Finding reliable tenants: How do I screen applicants effectively?

It is better to have an empty unit for a month than end up with a tenant that doesn't pay, damages the property, or both. After all, it isn't much of an income property if it isn't generating any income (or causing a loss).

As a landlord, protecting your investment should always be top of mind. A good way to achieve that is to find a tenant that will pay rent on time and take good care of your rental property. That, however, can be easier said than done. Some landlords run into problem tenants who know how to manipulate the landlord and tenant relations rules in each province to cheat landlords out of several months rent. Some tenants have also been known to provide false letters of employment and have even created fraudulent credit reports. As a landlord, you have to choose carefully. Don’t ever let your guard down. It is better to have an empty unit for a month than end up with a tenant that doesn’t pay, damages the property, or both. After all, it isn’t much of an income property if it isn’t generating any income (or causing a loss).

Screening tips
To avoid these bad tenants, you should be taking the time to screen each potential tenant. That means creating a rental application that asks them important questions like how much they make and where they work. You should also ask for some references that you can call to verify the information they have given you, a letter of employment and permission to run a credit check. Take some time to chat with them and learn what they are like as people, and ask some specific questions about their job and their lifestyle preferences to ensure it is a good fit all around. After all, there are reasons that an apartment or neighbourhood might not be right for them, and if you can let someone with severe allergies know that the neighbors have dogs, you can potentially save both parties the trouble of a living arrangement that isn’t going to work out long term, and concentrate on finding someone who will be the right fit for your income property.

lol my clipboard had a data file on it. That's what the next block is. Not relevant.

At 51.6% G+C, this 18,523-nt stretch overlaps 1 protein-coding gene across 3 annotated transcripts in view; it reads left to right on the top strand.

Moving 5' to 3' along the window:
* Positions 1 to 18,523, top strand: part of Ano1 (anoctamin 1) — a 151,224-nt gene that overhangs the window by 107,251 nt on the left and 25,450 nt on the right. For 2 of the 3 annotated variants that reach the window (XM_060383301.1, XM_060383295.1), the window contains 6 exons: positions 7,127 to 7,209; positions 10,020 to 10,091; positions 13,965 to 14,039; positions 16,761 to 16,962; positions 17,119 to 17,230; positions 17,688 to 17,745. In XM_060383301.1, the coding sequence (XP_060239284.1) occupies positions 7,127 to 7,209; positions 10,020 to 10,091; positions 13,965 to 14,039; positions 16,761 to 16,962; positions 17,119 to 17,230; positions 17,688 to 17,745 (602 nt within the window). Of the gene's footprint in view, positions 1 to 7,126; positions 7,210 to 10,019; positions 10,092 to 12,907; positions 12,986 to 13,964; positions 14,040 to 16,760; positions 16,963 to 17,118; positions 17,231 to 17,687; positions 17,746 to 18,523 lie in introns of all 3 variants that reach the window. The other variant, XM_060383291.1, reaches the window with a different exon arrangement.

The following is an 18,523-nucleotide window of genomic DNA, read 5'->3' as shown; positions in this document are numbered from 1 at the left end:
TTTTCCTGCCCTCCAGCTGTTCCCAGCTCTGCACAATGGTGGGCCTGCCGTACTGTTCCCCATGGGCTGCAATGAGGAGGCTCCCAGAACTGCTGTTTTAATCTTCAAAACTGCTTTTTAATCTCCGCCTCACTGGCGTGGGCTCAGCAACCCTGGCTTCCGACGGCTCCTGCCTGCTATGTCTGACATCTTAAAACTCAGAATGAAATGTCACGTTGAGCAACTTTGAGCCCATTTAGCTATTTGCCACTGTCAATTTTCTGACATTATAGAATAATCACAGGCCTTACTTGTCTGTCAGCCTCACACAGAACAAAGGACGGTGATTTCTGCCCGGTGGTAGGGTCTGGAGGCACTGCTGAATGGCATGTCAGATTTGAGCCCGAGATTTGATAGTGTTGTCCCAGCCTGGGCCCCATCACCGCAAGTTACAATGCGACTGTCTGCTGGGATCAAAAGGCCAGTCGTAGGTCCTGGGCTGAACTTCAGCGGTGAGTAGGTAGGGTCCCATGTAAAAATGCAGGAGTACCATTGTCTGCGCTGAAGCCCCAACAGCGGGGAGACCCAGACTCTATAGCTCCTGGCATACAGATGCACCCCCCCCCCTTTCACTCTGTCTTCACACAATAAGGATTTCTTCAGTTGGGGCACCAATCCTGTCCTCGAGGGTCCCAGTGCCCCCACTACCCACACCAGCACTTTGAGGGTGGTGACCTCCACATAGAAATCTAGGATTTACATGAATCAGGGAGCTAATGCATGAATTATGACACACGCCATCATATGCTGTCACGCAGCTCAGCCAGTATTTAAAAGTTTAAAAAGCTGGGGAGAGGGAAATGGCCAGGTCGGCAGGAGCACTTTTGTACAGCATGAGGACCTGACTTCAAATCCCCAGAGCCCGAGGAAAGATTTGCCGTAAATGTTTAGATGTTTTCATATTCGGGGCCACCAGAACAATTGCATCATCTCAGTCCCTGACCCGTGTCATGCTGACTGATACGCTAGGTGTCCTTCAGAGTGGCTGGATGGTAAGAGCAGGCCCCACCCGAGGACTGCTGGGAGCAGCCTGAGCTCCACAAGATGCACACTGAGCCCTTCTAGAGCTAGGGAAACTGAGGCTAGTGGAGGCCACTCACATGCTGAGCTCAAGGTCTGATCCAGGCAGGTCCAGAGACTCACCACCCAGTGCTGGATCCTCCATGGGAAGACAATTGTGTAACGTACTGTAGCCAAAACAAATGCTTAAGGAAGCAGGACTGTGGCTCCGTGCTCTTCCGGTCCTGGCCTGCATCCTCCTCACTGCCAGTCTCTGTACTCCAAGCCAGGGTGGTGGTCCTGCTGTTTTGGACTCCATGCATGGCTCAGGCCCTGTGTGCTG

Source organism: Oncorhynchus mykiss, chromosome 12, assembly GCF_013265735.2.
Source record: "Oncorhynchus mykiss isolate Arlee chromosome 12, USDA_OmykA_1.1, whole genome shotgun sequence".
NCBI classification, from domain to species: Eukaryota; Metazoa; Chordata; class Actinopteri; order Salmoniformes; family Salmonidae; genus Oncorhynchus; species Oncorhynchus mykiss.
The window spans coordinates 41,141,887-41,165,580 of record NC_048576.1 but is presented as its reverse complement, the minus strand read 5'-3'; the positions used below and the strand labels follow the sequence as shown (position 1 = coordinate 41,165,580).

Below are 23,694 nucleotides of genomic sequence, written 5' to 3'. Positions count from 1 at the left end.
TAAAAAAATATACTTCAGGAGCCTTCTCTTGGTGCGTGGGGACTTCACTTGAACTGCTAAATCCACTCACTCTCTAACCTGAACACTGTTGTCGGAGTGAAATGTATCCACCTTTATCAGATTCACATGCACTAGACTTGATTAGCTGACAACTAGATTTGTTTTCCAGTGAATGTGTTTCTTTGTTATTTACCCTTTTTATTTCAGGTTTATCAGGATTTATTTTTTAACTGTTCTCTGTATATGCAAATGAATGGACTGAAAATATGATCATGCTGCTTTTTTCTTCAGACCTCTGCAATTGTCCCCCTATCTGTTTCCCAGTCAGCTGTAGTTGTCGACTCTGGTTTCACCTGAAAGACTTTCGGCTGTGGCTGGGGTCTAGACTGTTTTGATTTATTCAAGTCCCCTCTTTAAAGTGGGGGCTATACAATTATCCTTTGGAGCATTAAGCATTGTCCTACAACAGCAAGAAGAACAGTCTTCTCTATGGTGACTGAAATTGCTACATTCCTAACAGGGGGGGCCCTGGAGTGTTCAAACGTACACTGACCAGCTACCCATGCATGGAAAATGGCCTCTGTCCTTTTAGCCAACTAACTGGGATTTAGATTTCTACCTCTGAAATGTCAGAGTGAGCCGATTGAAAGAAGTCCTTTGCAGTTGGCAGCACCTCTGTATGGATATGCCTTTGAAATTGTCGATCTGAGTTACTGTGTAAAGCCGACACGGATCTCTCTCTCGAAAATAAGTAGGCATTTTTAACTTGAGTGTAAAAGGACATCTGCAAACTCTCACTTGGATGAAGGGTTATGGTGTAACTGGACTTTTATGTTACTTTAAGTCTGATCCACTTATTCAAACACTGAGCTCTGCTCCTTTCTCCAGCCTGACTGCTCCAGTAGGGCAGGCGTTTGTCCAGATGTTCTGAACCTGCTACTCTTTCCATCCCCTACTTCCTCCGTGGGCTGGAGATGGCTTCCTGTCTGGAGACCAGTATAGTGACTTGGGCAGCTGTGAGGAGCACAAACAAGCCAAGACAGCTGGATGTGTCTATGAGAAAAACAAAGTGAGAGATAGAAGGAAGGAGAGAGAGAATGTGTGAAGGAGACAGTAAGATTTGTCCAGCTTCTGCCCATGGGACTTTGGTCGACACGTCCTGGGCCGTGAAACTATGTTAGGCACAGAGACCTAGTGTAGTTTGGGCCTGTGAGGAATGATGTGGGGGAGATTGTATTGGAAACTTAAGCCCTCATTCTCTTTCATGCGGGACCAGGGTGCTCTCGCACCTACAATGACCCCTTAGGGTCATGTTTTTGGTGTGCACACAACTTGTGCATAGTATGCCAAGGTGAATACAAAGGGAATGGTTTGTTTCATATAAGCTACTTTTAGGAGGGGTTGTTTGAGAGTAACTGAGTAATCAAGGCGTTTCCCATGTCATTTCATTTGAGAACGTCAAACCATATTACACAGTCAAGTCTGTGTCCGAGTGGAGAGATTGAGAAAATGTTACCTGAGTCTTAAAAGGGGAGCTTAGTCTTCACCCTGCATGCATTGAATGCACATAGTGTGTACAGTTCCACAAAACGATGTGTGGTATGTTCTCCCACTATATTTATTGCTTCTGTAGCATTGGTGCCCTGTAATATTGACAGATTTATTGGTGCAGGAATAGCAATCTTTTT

Be weary of tenants who seem too good to be true. It’s possible they have copied someone else’s credit report and given it to you. You should look into using your local landlord association as a resource. Often times if you become a member you can get discounts on things like running credit checks on potential tenants. That credit check, provided by a third party company like TVS or Equifax will provide a financial history of the person looking to rent your property. You can find out if they pay their bills onetime and also their dealings with former landlords.

Another way to find a tenant best suited for your rental property is to contact the potential tenant’s former landlords and learn about their character and rent-payment patterns. You may also want to ask them to provide a criminal record check.

What not to do
Even though you may want to know every detail about the potential tenant to help you make an informed decision, you should make sure you aren’t asking questions that may cross the line. Human rights legislation in each province states you cannot select or refuse a tenant based on their race, place of origin, ethnic origin, religion, sex, age, sexual orientation, marital status, family status (e.g. children) or disability. Make sure you familiarize yourself with your respective province’s human rights code to find out more.

Most prospective tenants are honest and are looking for an apartment and landlord that will be a good fit and a good experience for all involved. While it is important to protect yourself, be mindful of coming across accusatory or paranoid in requests for background checks (particularly criminal record checks), as the vast majority are not out to scam rent, and many would be offended by the insinuation.

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